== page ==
Since our growth and success is only achieved through facing challenges, it is not helpful for any person to treat common human experiences as though they are ‘problems’ just because they are not pleasant. Those experiences are valuable learning opportunities when it comes to creating a good life.
The way we ‘make friends’ with those challenges is by learning how to flow with reality, without resistance through thought. Then, even in the most dramatic situations can be very worthwhile as experiences.
A good example of this happened recently during a phone session with a client. My parent’s wonderful respite worker uncharacteristically urged me upstairs. My client kindly waited on the phone and listened-in while the caregiver told me that she thought my Dad might be dead. Keep in mind: I’m here caring for him for all of these years because I love and value him a great deal.
Despite how I feel about my Dad, reality is bigger than just me and him. So my immediate reaction in the moment I was in, regarded the caregiver in front of me—I was concerned for her as a person. She’d lost another long term patient/friend just a week before and that had been hard on her.
Being the sort of person who will often try to reduce tension with humour, I said to her, “Boy, this isn’t gonna look good on your weekly report, huh?” I winked. She half-ducked, and gave something like a guilty sad-smile. She was grateful for the compassion, but still sorry.
The client on the phone kindly offered to go, but I told her it was okay; that we weren’t sure what we were dealing with yet—because that was true at that moment, and the present moment is the only ‘place’ in space-time that reality ever really happens.
As I went over to Dad, I gave some of my presence over to noting: ‘Well, at least if he is dead, he was in his favourite chair, in the sunshine, reading the paper,’ (which was one of his favourite things.)
It’s very important to note that I did not ‘do’ that act of appreciation using ‘words’ in my mind. Those were things I was appreciating without the interference of words. I knew what the chair meant, and the sunshine, and the paper. I didn’t need words or a linear narrative to be able to grasp the good feelings that grew out realizing that the setting was ‘fitting.’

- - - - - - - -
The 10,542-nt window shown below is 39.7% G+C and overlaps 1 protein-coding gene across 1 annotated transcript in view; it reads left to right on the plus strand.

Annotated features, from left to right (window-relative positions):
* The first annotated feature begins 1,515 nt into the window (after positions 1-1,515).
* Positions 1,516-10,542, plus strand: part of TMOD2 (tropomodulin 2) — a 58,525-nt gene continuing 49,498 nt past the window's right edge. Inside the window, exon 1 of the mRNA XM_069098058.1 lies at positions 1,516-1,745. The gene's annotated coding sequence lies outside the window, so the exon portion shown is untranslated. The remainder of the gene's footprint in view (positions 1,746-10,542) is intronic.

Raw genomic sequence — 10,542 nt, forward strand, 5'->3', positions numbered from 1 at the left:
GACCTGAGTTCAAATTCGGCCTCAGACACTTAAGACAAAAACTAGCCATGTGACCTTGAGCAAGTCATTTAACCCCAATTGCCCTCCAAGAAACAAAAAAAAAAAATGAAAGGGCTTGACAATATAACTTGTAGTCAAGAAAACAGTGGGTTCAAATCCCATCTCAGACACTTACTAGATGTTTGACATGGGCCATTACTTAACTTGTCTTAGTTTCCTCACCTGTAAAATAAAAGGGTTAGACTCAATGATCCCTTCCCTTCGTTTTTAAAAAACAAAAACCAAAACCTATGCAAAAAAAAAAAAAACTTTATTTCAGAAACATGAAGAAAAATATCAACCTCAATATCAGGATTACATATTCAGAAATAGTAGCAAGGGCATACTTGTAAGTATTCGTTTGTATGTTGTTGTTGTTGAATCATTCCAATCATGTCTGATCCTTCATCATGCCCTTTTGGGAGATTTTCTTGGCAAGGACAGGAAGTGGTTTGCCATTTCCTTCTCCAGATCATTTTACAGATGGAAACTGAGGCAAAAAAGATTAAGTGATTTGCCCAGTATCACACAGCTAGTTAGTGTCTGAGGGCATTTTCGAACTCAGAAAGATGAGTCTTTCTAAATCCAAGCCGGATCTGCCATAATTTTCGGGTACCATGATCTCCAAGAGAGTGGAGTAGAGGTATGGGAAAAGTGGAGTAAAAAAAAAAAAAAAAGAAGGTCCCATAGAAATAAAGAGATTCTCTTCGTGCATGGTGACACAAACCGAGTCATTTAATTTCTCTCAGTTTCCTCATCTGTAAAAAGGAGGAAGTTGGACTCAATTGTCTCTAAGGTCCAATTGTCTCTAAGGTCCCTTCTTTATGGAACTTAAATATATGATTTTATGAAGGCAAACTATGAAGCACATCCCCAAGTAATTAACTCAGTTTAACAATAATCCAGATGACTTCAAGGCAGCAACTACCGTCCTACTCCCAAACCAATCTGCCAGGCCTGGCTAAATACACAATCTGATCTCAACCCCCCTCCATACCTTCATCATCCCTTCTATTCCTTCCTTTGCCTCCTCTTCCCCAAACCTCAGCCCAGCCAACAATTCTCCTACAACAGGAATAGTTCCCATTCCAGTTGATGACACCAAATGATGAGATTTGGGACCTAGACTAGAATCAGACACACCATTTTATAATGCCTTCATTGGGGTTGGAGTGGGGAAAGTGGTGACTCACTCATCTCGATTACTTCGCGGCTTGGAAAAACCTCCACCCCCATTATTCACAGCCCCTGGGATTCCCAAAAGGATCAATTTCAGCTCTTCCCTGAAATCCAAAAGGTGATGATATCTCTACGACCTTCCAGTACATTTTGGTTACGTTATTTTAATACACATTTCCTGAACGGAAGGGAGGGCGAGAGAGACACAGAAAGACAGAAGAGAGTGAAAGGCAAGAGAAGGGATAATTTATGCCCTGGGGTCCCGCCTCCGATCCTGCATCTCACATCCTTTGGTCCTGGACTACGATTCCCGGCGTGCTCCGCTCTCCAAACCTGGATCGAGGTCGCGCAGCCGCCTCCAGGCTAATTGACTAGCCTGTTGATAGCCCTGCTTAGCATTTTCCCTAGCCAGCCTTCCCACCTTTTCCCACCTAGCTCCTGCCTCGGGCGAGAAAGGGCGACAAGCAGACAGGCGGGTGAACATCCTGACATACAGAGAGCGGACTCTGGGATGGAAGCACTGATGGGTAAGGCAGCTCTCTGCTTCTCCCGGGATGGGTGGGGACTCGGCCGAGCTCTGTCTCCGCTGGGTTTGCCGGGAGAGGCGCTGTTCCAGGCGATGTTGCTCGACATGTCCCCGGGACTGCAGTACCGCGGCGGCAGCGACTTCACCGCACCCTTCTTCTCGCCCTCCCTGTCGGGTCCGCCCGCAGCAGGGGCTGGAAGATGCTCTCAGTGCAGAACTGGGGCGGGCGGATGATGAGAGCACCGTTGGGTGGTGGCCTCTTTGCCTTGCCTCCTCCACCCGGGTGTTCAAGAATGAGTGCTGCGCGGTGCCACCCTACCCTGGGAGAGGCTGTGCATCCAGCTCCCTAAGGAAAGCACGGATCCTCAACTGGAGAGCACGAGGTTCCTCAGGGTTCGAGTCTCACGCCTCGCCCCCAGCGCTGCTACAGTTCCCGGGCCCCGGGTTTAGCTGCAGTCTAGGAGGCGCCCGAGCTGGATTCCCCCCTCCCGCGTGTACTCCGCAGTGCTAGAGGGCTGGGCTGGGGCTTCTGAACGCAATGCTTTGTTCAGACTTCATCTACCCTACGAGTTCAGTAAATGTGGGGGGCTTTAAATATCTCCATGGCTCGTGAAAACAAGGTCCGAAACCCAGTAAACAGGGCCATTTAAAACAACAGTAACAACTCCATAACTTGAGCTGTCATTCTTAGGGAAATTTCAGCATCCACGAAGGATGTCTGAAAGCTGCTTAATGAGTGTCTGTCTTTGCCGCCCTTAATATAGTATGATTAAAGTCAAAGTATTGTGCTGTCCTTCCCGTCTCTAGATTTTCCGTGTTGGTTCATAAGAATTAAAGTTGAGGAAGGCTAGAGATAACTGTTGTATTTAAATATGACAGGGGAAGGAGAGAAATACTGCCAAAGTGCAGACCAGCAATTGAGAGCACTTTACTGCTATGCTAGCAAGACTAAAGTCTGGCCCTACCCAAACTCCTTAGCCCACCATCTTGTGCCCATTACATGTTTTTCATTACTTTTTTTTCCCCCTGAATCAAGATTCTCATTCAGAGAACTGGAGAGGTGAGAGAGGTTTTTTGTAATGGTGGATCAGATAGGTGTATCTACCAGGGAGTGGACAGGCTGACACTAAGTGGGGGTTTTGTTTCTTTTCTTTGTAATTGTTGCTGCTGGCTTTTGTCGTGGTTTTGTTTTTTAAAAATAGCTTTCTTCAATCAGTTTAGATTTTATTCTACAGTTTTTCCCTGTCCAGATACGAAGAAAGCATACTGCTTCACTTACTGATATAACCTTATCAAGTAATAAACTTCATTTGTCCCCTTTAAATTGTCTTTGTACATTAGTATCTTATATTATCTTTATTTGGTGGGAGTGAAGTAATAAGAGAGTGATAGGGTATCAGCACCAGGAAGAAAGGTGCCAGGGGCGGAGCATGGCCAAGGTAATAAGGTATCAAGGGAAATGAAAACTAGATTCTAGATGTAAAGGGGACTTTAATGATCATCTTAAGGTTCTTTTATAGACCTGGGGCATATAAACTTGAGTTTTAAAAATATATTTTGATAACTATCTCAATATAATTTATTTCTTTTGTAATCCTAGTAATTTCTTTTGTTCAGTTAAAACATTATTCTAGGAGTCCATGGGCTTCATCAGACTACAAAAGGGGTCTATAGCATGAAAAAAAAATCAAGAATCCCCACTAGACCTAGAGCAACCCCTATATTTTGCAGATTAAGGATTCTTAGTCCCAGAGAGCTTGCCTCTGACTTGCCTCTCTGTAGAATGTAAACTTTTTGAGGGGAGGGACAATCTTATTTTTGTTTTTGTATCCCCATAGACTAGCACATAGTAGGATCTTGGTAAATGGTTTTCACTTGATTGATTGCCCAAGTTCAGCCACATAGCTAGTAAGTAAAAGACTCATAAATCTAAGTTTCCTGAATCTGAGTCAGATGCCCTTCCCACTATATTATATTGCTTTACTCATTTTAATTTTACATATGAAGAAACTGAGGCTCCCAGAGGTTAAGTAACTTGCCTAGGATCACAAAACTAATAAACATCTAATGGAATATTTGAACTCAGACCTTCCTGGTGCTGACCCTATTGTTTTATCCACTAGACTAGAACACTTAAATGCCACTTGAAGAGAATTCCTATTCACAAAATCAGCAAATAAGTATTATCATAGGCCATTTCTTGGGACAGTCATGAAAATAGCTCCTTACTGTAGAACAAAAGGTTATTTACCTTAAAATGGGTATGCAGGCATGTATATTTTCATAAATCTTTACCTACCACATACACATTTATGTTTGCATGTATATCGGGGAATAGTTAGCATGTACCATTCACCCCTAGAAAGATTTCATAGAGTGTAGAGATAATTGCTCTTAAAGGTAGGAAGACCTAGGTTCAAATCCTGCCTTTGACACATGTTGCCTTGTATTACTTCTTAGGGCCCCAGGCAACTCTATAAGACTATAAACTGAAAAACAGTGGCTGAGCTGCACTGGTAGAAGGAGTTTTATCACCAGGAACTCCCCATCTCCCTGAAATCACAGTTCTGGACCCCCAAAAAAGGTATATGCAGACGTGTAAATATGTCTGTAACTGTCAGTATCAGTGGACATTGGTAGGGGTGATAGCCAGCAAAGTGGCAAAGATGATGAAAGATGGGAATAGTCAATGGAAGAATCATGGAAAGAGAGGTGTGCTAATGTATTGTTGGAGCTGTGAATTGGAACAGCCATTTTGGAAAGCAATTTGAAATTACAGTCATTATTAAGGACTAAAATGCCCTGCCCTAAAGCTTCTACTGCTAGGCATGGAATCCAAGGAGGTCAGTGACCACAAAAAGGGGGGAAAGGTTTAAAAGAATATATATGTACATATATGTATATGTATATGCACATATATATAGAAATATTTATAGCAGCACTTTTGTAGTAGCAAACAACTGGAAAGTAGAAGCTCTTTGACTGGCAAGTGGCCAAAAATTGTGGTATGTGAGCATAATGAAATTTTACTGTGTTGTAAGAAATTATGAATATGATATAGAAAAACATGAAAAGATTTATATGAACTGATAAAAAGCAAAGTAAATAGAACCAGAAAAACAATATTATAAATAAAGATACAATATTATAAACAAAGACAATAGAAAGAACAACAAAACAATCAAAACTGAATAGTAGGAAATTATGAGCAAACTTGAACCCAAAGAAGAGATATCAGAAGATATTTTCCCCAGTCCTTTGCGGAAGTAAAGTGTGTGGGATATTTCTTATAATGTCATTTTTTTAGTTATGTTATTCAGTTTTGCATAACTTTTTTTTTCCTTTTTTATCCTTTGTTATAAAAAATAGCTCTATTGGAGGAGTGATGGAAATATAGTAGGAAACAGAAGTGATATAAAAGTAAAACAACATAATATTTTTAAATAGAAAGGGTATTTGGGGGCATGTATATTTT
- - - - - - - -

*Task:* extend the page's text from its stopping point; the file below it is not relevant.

When I touched him he did not move at all. My immediate, (wordless), thought was a fast-sinking dark one: something along the lines of: ‘OH!—maybe this is….’ I touched him more firmly.
There was no movement in his chest or shoulders. I tried even more firmly. Nothing. I felt my brain forming the idea: ‘Oh wow… he’s really—’ and then BAM! His eyes suddenly opened and he scared the crap out of all of us. Then we all had a laugh.
Immediately after that, I got back to my client, (who noted the whole thing was a bit surreal on her end); Dad went back to eating; and the caregiver got back to her card game with Mom. It was all quite intense while it was happening. But once it was over, at their ages and our experience levels, things like that are somewhat ‘normal’ to us, (meaning, we’ve all had time to learn to ‘allow it’ to happen without any resistant thinking).
As a victim of frequent micro-strokes, Mom and Dad and I have had dozens of instances over the years where Dad has crumpled and it looked like it was his time—and then he recovered. When it first happened, it was much like the first time I drove my brother’s race car. The first time it all seems so fast that our brains can’t really process all of it.
The first time we face an intense bit of reality, our minds are just trying to prioritize what parts of reality to pay attention to. But once our minds get used to an idea, everything slows down. Then, instead of reactions, we can be present—even at a moment like that. This is why Olympians, surgeons, and dancers all visualize and practice a lot. Whenever it’s practical, they want to convert thinking to knowing; and resistance to presence.